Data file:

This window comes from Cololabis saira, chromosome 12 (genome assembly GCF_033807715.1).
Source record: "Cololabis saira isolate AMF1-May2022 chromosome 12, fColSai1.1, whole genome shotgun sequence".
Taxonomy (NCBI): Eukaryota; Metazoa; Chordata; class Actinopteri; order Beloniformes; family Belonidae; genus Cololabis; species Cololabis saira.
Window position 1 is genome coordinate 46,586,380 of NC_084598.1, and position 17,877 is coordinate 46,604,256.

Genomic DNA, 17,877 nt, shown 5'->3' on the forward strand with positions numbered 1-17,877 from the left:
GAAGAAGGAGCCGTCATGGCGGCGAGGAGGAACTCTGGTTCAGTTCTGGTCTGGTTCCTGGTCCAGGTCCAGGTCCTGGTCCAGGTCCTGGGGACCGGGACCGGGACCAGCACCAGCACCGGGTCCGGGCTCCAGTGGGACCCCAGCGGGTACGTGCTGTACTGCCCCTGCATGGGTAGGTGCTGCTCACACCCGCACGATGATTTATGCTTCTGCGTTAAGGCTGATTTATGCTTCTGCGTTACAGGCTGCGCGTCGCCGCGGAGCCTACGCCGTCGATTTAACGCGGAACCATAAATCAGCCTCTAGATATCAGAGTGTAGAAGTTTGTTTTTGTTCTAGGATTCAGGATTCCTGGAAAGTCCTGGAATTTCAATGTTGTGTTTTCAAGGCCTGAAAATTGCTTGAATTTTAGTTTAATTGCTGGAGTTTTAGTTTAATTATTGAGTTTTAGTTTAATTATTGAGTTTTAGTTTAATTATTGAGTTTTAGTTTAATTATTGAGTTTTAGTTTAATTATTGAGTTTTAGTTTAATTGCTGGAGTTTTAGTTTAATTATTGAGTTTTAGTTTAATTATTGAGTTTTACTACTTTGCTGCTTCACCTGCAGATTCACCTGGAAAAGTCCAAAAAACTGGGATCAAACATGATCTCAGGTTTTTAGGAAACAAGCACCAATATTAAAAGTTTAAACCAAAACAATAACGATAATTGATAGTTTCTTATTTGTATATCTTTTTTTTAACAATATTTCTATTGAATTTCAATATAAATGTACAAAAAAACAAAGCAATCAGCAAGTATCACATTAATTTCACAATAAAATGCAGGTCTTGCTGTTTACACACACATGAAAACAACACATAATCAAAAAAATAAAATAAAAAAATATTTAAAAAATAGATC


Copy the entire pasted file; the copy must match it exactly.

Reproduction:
This window comes from Cololabis saira, chromosome 12 (genome assembly GCF_033807715.1).
Source record: "Cololabis saira isolate AMF1-May2022 chromosome 12, fColSai1.1, whole genome shotgun sequence".
Taxonomy (NCBI): Eukaryota; Metazoa; Chordata; class Actinopteri; order Beloniformes; family Belonidae; genus Cololabis; species Cololabis saira.
Window position 1 is genome coordinate 46,586,380 of NC_084598.1, and position 17,877 is coordinate 46,604,256.

Genomic DNA, 17,877 nt, shown 5'->3' on the forward strand with positions numbered 1-17,877 from the left:
GAAGAAGGAGCCGTCATGGCGGCGAGGAGGAACTCTGGTTCAGTTCTGGTCTGGTTCCTGGTCCAGGTCCAGGTCCTGGTCCAGGTCCTGGGGACCGGGACCGGGACCAGCACCAGCACCGGGTCCGGGCTCCAGTGGGACCCCAGCGGGTACGTGCTGTACTGCCCCTGCATGGGTAGGTGCTGCTCACACCCGCACGATGATTTATGCTTCTGCGTTAAGGCTGATTTATGCTTCTGCGTTACAGGCTGCGCGTCGCCGCGGAGCCTACGCCGTCGATTTAACGCGGAACCATAAATCAGCCTCTAGATATCAGAGTGTAGAAGTTTGTTTTTGTTCTAGGATTCAGGATTCCTGGAAAGTCCTGGAATTTCAATGTTGTGTTTTCAAGGCCTGAAAATTGCTTGAATTTTAGTTTAATTGCTGGAGTTTTAGTTTAATTATTGAGTTTTAGTTTAATTATTGAGTTTTAGTTTAATTATTGAGTTTTAGTTTAATTATTGAGTTTTAGTTTAATTATTGAGTTTTAGTTTAATTGCTGGAGTTTTAGTTTAATTATTGAGTTTTAGTTTAATTATTGAGTTTTACTACTTTGCTGCTTCACCTGCAGATTCACCTGGAAAAGTCCAAAAAACTGGGATCAAACATGATCTCAGGTTTTTAGGAAACAAGCACCAATATTAAAAGTTTAAACCAAAACAATAACGATAATTGATAGTTTCTTATTTGTATATCTTTTTTTTAACAATATTTCTATTGAATTTCAATATAAATGTACAAAAAAACAAAGCAATCAGCAAGTATCACATTAATTTCACAATAAAATGCAGGTCTTGCTGTTTACACACACATGAAAACAACACATAATCAAAAAAATAAAATAAAAAAATATTTAAAAAATAGATC